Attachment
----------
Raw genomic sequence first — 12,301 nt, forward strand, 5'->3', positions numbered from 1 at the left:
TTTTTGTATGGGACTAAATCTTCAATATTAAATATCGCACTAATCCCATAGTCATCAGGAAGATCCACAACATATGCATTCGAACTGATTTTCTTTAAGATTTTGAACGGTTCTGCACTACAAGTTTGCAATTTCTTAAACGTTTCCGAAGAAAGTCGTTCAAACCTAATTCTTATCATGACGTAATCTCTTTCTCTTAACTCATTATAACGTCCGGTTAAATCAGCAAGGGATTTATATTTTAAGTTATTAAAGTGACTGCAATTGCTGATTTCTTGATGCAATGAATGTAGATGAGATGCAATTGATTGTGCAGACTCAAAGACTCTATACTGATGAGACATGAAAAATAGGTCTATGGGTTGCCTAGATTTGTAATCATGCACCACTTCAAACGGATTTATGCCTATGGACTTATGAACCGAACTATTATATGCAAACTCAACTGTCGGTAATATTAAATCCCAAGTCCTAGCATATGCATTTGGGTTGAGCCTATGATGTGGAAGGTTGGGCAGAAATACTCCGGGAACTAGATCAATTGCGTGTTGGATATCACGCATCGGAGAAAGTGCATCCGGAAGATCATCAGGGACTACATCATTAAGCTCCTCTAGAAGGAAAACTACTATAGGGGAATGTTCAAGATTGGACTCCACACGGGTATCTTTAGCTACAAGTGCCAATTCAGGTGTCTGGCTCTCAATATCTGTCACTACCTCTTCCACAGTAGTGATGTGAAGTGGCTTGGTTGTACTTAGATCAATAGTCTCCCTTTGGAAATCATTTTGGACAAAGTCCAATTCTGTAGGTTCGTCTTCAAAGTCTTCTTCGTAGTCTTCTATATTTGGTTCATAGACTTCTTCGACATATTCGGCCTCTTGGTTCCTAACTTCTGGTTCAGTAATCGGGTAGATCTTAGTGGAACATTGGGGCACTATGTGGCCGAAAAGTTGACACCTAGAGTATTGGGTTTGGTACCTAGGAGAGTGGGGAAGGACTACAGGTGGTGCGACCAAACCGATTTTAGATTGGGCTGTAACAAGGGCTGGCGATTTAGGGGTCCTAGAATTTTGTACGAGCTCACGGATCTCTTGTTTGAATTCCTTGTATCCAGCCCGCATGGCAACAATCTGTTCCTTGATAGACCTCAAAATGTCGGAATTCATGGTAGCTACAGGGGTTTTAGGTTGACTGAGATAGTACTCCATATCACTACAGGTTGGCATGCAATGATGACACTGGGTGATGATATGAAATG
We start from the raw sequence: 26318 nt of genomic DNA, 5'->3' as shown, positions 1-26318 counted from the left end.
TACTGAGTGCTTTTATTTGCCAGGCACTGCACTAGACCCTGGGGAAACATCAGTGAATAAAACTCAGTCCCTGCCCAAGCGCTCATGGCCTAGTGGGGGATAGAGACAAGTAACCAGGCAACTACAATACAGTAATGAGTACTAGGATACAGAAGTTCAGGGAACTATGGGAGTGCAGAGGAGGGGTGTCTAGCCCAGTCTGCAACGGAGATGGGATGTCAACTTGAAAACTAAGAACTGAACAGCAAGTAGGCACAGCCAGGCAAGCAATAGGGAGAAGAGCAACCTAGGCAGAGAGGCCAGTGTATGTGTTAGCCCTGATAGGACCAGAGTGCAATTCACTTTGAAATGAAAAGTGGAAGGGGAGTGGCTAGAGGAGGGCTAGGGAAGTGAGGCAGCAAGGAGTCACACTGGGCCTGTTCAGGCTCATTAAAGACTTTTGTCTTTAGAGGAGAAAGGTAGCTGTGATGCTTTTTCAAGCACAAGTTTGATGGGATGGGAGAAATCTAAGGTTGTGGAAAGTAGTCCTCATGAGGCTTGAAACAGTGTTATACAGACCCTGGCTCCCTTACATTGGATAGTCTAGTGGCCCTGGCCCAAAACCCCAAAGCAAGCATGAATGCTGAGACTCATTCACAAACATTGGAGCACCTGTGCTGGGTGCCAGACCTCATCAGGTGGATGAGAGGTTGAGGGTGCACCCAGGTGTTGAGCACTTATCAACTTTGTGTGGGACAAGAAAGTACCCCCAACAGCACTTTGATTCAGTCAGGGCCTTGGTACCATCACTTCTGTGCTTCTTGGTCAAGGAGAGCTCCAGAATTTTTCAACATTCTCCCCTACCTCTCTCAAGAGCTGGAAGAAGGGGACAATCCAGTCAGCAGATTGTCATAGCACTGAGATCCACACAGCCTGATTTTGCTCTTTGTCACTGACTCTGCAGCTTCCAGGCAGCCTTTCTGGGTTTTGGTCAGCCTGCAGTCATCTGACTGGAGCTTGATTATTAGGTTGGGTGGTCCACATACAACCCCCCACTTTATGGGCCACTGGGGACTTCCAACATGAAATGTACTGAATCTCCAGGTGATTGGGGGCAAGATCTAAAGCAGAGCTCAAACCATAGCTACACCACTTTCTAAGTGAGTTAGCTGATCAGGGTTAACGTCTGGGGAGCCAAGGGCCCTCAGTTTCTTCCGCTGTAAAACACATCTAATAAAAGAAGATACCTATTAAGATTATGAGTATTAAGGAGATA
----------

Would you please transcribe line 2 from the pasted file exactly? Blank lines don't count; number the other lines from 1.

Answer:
TTTTTGTATGGGACTAAATCTTCAATATTAAATATCGCACTAATCCCATAGTCATCAGGAAGATCCACAACATATGCATTCGAACTGATTTTCTTTAAGATTTTGAACGGTTCTGCACTACAAGTTTGCAATTTCTTAAACGTTTCCGAAGAAAGTCGTTCAAACCTAATTCTTATCATGACGTAATCTCTTTCTCTTAACTCATTATAACGTCCGGTTAAATCAGCAAGGGATTTATATTTTAAGTTATTAAAGTGACTGCAATTGCTGATTTCTTGATGCAATGAATGTAGATGAGATGCAATTGATTGTGCAGACTCAAAGACTCTATACTGATGAGACATGAAAAATAGGTCTATGGGTTGCCTAGATTTGTAATCATGCACCACTTCAAACGGATTTATGCCTATGGACTTATGAACCGAACTATTATATGCAAACTCAACTGTCGGTAATATTAAATCCCAAGTCCTAGCATATGCATTTGGGTTGAGCCTATGATGTGGAAGGTTGGGCAGAAATACTCCGGGAACTAGATCAATTGCGTGTTGGATATCACGCATCGGAGAAAGTGCATCCGGAAGATCATCAGGGACTACATCATTAAGCTCCTCTAGAAGGAAAACTACTATAGGGGAATGTTCAAGATTGGACTCCACACGGGTATCTTTAGCTACAAGTGCCAATTCAGGTGTCTGGCTCTCAATATCTGTCACTACCTCTTCCACAGTAGTGATGTGAAGTGGCTTGGTTGTACTTAGATCAATAGTCTCCCTTTGGAAATCATTTTGGACAAAGTCCAATTCTGTAGGTTCGTCTTCAAAGTCTTCTTCGTAGTCTTCTATATTTGGTTCATAGACTTCTTCGACATATTCGGCCTCTTGGTTCCTAACTTCTGGTTCAGTAATCGGGTAGATCTTAGTGGAACATTGGGGCACTATGTGGCCGAAAAGTTGACACCTAGAGTATTGGGTTTGGTACCTAGGAGAGTGGGGAAGGACTACAGGTGGTGCGACCAAACCGATTTTAGATTGGGCTGTAACAAGGGCTGGCGATTTAGGGGTCCTAGAATTTTGTACGAGCTCACGGATCTCTTGTTTGAATTCCTTGTATCCAGCCCGCATGGCAACAATCTGTTCCTTGATAGACCTCAAAATGTCGGAATTCATGGTAGCTACAGGGGTTTTAGGTTGACTGAGATAGTACTCCATATCACTACAGGTTGGCATGCAATGATGACACTGGGTGATGATATGAAATG